Chemical argues that we should imply such authority from the security agreement itself. Such implication would contravene § 9-402(2)(c), which contemplates an express authorization by the debtor that the statement be filed without his signature. The significance of strict compliance with this "New York variation" from the UCC is emphasized by the Practice Commentary of Professor Homer Kripke set forth in the Comment to § 9-402 and § 9-312. He states that use of this provision should not become routine, for the debtor has a great interest in a properly limited financing statement, and that a debtor can protect himself against loss of borrowing sources by refusing to sign a financing statement in which the collateral is described more broadly than in accordance with the intent of the parties. Of course, § 9-402(2)(c) precludes the debtor from having any control of the financing statement filed if appropriate prior authority has been given by him.

Even though the foregoing commentary emphasizes the debtor's rights, an issue not present in this case, we have concluded that the same strict compliance with § 9-402(2)(c) was required in this case where Chemical, as a secured party, seeks refuge in that provision to protect its rights in the Marine Trader as proceeds of the Luhrs under § 9-306(3)(a). Under the facts of this case we do not consider this deficiency merely to be an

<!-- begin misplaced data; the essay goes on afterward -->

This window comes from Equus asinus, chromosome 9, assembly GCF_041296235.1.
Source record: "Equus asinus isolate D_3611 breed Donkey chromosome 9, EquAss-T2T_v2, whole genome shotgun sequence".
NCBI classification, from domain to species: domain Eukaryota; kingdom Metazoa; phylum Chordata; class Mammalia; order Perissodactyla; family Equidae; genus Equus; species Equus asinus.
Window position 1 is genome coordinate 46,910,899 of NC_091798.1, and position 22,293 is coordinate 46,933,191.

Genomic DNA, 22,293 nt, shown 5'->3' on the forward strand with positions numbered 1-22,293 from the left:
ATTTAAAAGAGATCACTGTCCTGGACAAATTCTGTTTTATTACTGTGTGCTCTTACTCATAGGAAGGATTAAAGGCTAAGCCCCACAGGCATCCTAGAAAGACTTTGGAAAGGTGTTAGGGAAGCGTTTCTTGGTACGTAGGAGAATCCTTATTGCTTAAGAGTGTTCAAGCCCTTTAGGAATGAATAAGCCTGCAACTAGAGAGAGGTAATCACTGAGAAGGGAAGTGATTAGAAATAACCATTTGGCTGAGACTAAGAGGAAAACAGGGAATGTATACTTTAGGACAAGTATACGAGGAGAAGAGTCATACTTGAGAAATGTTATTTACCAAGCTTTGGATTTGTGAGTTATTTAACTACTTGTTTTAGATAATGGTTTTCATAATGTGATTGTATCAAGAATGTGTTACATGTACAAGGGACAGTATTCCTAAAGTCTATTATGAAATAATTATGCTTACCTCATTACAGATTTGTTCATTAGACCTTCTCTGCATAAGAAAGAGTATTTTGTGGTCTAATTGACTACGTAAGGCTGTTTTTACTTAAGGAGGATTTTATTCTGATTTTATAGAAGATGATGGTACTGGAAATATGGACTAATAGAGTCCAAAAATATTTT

[173 NJSuper Page 107]

erroneous but substantial compliance with the requirements of § 9-402(2)(c). Rather, the error was seriously misleading and thus not saved by § 9-402(5).*fn3 Cf. Bank of No. America v. Bank of Nutley , 94 N.J. Super. 220 (Law Div.1967).

We note that here it would have been virtually impossible for Jersey Bank to have discovered Chemical's claimed rights in the proceeds of the Luhrs by virtue of the financing statements filed by Chemical, even if Jersey Bank had searched the records in New York. Thus, the name used by the debtor in the Chemical security agreement was different from that which he used when he transacted business in connection with Jersey Bank's security interest in the Marine Trader. To hold that Chemical may obtain rights in the Marine Trader as proceeds, notwithstanding its misleading representation in the financing statements that it had authority to file them without the debtor's signature, is to place a further unwarranted road block with respect to the protection of the rights of Jersey Bank, an innocent good faith purchase money security lender, in the claimed proceeds. It would benefit Chemical at the expense of Jersey Bank without any legal or business justification.